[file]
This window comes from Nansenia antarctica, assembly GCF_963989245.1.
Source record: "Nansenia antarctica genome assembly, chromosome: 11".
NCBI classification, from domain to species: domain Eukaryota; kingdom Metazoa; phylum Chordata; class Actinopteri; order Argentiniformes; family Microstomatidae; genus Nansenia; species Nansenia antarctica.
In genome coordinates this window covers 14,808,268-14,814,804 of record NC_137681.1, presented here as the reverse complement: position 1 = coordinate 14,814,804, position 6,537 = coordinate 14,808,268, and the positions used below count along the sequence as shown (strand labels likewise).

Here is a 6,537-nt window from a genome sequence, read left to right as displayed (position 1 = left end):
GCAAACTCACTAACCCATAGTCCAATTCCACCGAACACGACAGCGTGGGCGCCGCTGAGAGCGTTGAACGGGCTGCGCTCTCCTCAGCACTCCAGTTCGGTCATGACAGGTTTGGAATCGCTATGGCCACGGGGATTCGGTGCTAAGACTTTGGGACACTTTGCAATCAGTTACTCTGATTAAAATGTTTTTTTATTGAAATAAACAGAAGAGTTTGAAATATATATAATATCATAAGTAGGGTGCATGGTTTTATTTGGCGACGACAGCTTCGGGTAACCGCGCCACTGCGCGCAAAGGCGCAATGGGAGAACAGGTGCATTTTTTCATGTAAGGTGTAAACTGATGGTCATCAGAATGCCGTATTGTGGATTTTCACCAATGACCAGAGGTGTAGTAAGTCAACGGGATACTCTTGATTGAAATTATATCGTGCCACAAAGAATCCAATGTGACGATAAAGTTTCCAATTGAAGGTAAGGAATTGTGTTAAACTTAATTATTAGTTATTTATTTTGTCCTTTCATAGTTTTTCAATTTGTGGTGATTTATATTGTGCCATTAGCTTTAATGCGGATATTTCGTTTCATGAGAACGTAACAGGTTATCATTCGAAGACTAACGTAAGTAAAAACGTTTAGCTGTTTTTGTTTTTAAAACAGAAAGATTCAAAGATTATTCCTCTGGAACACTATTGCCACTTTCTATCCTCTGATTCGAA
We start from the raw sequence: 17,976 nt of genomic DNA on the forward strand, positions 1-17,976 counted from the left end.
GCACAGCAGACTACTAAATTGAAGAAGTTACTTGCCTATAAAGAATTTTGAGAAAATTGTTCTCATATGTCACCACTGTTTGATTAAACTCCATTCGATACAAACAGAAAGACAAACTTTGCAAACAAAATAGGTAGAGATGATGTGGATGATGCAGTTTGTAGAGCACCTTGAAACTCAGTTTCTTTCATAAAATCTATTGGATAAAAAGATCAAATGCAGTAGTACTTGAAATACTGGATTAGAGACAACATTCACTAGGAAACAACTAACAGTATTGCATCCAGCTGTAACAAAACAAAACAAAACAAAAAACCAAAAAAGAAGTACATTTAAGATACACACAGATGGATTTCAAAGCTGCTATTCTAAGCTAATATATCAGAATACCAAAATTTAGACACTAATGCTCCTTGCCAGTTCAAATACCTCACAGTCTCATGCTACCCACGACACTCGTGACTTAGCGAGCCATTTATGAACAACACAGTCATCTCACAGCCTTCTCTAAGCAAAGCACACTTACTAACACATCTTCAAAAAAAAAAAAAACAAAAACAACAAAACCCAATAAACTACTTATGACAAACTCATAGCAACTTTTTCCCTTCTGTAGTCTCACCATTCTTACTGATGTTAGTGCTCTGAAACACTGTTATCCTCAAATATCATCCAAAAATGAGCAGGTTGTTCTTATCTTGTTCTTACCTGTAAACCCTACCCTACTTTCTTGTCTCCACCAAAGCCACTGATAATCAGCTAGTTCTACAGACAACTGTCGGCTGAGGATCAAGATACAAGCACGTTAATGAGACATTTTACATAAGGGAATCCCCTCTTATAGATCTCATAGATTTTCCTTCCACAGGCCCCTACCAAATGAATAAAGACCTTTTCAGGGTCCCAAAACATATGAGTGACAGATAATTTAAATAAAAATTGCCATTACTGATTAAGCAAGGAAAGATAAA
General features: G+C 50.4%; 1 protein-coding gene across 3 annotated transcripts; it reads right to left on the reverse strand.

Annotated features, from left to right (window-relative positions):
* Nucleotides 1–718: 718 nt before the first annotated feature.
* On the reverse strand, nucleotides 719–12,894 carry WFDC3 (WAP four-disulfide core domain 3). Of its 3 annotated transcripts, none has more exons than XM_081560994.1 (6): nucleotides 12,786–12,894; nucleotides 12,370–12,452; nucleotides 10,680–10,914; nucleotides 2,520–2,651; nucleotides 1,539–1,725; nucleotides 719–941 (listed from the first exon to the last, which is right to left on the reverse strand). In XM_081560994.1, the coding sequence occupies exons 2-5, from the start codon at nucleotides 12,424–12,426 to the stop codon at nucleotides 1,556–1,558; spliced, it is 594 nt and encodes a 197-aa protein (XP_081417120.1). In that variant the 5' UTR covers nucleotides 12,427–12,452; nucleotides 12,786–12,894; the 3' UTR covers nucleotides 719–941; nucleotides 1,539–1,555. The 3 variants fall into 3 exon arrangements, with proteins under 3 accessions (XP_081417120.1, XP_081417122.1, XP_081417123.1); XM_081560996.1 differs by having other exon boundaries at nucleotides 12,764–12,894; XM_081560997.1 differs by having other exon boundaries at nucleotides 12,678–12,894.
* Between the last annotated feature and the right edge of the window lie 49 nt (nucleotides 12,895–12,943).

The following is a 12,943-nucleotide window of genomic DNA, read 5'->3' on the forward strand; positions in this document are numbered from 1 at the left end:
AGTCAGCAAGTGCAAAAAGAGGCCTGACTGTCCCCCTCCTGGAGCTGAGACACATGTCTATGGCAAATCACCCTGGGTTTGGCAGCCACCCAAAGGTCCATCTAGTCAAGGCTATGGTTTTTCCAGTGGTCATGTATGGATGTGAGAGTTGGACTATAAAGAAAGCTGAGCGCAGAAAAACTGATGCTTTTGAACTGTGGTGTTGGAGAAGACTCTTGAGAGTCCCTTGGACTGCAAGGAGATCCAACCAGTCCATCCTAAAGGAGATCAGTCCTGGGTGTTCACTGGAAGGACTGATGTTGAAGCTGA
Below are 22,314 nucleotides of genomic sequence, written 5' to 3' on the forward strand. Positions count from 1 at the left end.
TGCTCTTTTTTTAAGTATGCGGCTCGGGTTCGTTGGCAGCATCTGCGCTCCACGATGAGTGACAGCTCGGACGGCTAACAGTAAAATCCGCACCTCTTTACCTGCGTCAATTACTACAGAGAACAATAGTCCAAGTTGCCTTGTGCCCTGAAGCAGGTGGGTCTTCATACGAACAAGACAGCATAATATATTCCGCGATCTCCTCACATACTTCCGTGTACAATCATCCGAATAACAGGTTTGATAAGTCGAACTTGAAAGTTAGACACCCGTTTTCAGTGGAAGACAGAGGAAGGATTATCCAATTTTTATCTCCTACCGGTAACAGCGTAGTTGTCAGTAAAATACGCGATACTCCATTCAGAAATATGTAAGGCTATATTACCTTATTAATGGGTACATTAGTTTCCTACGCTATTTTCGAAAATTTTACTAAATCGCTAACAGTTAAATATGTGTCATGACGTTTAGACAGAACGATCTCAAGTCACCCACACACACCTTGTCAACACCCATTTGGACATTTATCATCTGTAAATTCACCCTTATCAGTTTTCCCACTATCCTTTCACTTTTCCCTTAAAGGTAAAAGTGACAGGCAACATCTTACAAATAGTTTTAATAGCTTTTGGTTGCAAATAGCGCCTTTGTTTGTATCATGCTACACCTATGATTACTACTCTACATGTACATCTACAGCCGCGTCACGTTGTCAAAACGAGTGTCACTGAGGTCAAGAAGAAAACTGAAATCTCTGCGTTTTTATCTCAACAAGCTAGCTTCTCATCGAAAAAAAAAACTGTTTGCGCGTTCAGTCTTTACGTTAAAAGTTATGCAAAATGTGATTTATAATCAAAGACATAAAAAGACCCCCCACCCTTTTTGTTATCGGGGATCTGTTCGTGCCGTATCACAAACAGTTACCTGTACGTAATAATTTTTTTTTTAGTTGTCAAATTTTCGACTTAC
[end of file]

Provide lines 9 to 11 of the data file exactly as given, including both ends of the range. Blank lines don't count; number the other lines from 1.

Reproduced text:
General features: G+C 50.4%; 1 protein-coding gene across 3 annotated transcripts; it reads right to left on the reverse strand.

Annotated features, from left to right (window-relative positions):
* Nucleotides 1–718: 718 nt before the first annotated feature.